Estonia – Somewhere different

By | Category: Travel destinations
Master Courtyard

Master Courtyard

Estonia is one of those countries that you may have heard of, but few have visited. With Prince Harry’s pending visit on May 16, I was interested in seeing what the country had to offer.

Tallin, the capital is the best place to get a feel of the country. The airport isn’t far from the centre where Prince Harry will be laying a wreath on the Freedom War Monument in Freedom Square.

Approximately, a third of the population lives in Tallinn, and there are still many unattractive buildings dating back to the Soviet period. However, the Old Town, made up of the upper and lower parts is the main attraction. Remnants remain of the old city walls, with medieval buildings, and cobbled streets. At every twist and turn I discovered something interesting. Courtyards and alleyways are all places to explore where, tucked away, are interesting shops. In Master Courtyard we discovered a really quirky chocolate shop that doubles as a cafe serving snacks. Several craft shops have items that are great for souvenirs or presents. We also discovered an old monastery whose entrance was via a cafe in which there was also a theatre. At the heart of this area is the Town Hall Square where a tower can be climbed for views over the city, but is also a landmark for finding your way around. From July 10 – 13 a Medieval market takes place in the Square.

Town Hall Square

Town Hall Square

Near the Town Hall Square there are several medieval themed restaurants. We went on our last night, and the food experience was not a pleasant one. Although they look as if they could be fun, I would definitely recommend giving them a miss unless you are part of a stag party for which this type of restaurant could have an appeal. The town square, filled with outdoor cafes and places to drink is also the meeting point for stag parties. Expect to see groups of men or women particularly at the weekend.

The upper town built on a hill is where the aristocracy lived, and now houses several embassies and where I could get a good idea of how the fortifications, which are still intact, actually look. The preserved part of the ancient town wall is around two km long and has 26 defence towers.  The Alexander Nevsky Cathedral with its four domes reminiscent of the Kremlin towers over the city. Next to it and painted Mediterranean salmon pink is the country’s Parliament.

Alexander Nevsky Cathedral

Alexander Nevsky Cathedral

Tallinn has lots of museums. There seems to be one for everything. The one I thought unique, near but not in the Old Town, is the KGB Museum on the twenty third floor of the  Varu Hotel. An employee of the hotel during the Soviet era regaled us, with lots of sinister implications, stories of the methods used by the KGB to spy on guests. We were taken to the top of the building where the hotel’s machinery is kept, and shown a room containing the remains of the KGB’s telecommunication equipment with sections removed as it was when they left the country. Visits in English are at 11.30 and 14.30. €9. Advisable to book in advance.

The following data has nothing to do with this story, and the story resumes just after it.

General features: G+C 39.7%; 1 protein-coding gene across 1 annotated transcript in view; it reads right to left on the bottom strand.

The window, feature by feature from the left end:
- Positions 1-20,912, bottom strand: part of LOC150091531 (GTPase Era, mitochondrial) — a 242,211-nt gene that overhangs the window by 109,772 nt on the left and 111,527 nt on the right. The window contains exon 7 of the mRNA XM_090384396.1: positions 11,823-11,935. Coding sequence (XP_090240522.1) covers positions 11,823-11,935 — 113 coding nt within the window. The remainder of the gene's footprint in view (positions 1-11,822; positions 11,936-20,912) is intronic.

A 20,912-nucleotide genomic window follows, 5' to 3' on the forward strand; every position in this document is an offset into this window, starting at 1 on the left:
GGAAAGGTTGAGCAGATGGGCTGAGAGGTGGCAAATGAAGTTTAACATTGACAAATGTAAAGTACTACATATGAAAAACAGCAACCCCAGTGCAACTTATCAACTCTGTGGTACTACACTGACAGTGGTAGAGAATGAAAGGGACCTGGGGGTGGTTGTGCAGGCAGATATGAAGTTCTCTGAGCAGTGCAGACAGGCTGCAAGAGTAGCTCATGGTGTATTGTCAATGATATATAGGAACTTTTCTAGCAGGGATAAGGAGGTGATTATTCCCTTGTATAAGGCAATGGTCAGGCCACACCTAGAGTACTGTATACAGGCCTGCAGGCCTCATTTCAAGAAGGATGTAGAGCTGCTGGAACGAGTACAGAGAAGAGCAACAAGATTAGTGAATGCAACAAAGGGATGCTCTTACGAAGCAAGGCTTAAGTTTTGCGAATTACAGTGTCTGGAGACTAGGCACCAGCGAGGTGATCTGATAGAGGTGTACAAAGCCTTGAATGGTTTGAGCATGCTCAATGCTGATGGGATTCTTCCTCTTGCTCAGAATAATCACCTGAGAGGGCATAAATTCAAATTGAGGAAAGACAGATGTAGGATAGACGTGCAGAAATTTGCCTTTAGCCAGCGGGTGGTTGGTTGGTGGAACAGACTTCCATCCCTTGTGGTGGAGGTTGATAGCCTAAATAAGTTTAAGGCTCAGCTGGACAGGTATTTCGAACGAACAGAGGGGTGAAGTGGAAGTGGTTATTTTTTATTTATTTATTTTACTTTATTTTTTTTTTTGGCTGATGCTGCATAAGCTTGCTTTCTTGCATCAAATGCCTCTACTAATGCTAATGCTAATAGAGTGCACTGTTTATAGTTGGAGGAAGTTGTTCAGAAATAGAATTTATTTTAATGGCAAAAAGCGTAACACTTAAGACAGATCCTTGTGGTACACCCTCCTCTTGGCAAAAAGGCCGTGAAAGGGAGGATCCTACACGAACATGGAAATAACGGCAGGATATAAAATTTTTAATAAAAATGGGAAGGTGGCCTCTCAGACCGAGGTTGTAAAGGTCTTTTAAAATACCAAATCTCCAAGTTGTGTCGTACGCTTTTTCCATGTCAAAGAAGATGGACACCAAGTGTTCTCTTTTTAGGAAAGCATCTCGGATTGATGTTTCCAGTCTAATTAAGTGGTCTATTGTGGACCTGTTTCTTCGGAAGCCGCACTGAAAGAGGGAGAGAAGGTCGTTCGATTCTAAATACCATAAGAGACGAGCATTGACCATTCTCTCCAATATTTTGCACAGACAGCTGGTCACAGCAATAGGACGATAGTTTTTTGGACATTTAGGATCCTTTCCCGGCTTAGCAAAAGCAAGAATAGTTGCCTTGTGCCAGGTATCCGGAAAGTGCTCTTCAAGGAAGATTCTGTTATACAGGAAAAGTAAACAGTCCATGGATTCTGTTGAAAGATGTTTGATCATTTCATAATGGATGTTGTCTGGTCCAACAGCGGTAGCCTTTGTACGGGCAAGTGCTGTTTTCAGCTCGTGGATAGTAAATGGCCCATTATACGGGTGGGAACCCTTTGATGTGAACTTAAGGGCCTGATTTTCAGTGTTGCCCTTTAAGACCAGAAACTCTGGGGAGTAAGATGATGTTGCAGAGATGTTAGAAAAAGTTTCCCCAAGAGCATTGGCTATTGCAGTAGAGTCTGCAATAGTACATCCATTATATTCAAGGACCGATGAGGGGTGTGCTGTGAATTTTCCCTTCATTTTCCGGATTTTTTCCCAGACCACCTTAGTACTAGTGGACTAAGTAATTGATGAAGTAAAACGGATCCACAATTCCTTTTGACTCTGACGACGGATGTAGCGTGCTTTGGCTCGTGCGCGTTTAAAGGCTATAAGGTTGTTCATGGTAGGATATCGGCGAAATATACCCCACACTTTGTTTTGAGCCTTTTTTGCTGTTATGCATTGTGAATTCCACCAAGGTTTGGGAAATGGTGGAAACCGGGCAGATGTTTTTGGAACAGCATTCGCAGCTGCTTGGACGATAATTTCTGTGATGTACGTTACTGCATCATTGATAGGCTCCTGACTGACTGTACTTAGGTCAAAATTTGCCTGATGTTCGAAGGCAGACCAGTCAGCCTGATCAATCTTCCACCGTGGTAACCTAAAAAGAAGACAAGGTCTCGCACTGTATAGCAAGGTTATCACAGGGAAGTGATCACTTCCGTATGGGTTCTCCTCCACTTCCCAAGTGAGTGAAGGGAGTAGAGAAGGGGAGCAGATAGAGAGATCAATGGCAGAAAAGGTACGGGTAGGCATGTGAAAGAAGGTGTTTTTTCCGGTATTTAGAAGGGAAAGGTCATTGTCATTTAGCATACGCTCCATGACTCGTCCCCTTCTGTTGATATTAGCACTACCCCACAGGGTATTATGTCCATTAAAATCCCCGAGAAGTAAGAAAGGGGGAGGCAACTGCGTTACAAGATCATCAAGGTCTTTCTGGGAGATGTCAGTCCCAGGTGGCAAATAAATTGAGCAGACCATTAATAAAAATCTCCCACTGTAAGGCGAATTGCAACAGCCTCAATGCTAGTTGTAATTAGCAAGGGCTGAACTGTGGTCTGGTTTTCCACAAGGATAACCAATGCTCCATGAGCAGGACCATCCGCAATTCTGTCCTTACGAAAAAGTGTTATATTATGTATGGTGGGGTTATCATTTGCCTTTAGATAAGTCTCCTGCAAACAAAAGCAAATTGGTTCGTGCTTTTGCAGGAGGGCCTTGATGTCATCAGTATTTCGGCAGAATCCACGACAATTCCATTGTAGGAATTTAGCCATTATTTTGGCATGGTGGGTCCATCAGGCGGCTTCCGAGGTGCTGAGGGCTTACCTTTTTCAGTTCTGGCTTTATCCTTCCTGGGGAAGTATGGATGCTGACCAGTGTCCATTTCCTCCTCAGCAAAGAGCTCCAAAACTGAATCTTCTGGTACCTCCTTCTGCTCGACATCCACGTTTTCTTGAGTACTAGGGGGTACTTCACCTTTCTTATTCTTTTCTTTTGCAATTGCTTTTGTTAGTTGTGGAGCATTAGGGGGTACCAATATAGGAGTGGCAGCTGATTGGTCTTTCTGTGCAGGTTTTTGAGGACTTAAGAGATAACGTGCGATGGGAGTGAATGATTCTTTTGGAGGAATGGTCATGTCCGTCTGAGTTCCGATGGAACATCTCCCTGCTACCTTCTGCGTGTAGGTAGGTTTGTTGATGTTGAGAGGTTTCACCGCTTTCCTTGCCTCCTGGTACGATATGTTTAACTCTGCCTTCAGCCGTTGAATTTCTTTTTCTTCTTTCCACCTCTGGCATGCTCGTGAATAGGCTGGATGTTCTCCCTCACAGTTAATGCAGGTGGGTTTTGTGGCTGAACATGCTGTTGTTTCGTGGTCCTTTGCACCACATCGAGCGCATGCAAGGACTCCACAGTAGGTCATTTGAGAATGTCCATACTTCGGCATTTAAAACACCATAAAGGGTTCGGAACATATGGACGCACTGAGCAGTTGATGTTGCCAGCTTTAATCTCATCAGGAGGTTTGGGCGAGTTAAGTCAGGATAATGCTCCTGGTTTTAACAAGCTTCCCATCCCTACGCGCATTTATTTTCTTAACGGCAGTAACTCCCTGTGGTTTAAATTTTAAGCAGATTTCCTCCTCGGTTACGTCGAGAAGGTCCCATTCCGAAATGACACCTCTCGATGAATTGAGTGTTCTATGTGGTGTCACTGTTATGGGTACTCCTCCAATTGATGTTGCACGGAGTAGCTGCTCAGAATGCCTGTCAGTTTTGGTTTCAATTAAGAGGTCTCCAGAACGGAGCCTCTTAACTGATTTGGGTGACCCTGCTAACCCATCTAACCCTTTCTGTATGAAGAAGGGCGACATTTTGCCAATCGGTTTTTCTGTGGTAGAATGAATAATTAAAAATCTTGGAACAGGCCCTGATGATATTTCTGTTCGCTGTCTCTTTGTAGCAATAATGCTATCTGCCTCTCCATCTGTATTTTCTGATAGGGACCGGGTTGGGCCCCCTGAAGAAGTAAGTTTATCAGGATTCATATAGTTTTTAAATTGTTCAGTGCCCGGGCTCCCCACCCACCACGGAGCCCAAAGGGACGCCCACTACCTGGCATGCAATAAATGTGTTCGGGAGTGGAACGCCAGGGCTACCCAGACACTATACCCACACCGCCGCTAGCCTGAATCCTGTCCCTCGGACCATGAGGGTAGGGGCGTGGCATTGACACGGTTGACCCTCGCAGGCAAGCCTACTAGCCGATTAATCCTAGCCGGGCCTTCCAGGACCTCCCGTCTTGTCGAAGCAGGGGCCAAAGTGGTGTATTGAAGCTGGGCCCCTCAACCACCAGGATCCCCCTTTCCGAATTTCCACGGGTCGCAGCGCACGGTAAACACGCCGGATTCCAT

Although the majority of attractions are concentrated in the Old town there are also other places to see. A short tram ride took us to the Baroque style Kadriorg Palace and park. Built in the eighteenth century by Russian Tsar Peter the Great it now houses a collection of international art. In contrast, and near it is KUMU, a modern glass building that contains the country’s Estonian Art Collection.

By the harbour, Tallinn is a port of call for cruises, and housed in an enormous seaplane hanger is the Lennusadam Seaplane Harbour.  On display are boats, seaplanes and a submarine that we were able to explore. The country’s prides itself on being very high tech, and this was clearly evident here. Through using the interactive descriptions, I was able to send text of anything that interested me to my personal email address. In fact Wi-Fi is accessible free in all public places, and I was able to access it in my hotel, the restaurants we visited, and all the museums. However, there is a charge for entry to the latter.

Tallinn

Tallinn

Tallinn is not the only place to visit. In a country where a quarter of it has been designated a nature reserve, and with only 1.3 million inhabitants, it is easy to get around if you want to explore. There is very little traffic outside the main towns, and car hire is cheap with petrol being numerically similar but in euros.

My guide in Estonia, Neil Taylor, is also the author of the Bradt Guide to the country which is great for making sure you don’t miss anything and invaluable out of town. £16.99.

The Gatwick Express is the fastest way of getting from the airport to Victoria Station. Southern Trains also run a cheaper but slower service.

For more information  about Estonia, click here. For more information about Tallinn, click here.

 

 

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